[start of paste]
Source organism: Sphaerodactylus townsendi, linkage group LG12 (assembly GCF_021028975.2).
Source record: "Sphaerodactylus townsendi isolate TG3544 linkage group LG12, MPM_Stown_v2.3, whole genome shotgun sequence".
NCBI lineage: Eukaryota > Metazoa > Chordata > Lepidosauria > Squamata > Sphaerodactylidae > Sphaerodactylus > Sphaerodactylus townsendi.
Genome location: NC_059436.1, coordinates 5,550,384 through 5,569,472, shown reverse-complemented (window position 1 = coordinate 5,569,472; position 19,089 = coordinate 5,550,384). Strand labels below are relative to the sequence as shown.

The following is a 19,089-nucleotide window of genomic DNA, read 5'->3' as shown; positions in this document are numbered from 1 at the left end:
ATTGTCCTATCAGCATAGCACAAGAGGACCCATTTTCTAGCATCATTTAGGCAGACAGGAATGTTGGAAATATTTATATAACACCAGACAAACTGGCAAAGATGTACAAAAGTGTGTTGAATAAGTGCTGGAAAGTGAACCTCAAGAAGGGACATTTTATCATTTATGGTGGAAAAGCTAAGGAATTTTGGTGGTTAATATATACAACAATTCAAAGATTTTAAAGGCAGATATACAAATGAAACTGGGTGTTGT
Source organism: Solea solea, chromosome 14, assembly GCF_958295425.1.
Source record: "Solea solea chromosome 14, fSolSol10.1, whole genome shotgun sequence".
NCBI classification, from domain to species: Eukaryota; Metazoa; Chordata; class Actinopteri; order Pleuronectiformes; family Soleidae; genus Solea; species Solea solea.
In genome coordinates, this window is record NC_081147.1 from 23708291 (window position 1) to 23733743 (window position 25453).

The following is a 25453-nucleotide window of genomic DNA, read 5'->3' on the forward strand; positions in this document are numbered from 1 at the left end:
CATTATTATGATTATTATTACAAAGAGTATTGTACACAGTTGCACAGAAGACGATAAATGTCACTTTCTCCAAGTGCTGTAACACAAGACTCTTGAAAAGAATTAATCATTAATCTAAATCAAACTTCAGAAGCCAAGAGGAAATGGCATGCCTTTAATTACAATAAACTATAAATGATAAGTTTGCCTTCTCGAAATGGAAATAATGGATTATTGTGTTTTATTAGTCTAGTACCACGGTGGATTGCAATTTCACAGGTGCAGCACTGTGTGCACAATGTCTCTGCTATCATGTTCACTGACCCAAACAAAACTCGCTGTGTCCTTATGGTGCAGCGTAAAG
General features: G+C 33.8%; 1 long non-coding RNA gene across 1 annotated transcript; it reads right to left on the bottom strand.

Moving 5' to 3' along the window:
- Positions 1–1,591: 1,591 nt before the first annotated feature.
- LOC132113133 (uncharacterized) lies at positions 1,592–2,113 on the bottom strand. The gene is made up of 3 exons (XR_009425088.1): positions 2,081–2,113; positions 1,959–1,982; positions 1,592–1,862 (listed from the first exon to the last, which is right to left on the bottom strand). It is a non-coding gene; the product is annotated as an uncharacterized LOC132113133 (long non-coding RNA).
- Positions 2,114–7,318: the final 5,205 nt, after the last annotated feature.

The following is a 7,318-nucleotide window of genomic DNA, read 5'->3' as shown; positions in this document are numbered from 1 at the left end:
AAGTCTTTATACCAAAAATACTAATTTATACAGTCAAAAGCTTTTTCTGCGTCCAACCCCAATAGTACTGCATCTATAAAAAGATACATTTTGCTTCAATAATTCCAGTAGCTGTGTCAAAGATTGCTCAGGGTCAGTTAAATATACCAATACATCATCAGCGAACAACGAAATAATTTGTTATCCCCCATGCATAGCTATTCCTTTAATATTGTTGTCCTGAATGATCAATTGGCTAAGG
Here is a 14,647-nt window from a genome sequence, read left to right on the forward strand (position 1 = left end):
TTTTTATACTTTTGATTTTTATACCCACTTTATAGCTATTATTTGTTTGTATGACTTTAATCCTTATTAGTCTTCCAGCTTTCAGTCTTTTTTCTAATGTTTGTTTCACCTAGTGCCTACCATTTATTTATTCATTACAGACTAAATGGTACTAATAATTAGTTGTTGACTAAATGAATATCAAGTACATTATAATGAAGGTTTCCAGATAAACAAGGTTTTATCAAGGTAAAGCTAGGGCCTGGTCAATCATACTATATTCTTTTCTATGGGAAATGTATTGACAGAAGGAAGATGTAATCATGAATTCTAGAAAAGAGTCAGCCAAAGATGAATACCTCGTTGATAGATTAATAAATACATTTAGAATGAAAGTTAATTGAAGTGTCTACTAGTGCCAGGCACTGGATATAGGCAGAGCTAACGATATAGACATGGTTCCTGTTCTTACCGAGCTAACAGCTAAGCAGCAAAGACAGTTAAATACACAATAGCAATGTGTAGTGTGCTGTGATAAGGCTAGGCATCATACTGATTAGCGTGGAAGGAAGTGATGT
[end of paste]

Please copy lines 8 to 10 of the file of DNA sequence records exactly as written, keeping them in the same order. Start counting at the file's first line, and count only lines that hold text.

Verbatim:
Source record: "Solea solea chromosome 14, fSolSol10.1, whole genome shotgun sequence".
NCBI classification, from domain to species: Eukaryota; Metazoa; Chordata; class Actinopteri; order Pleuronectiformes; family Soleidae; genus Solea; species Solea solea.
In genome coordinates, this window is record NC_081147.1 from 23708291 (window position 1) to 23733743 (window position 25453).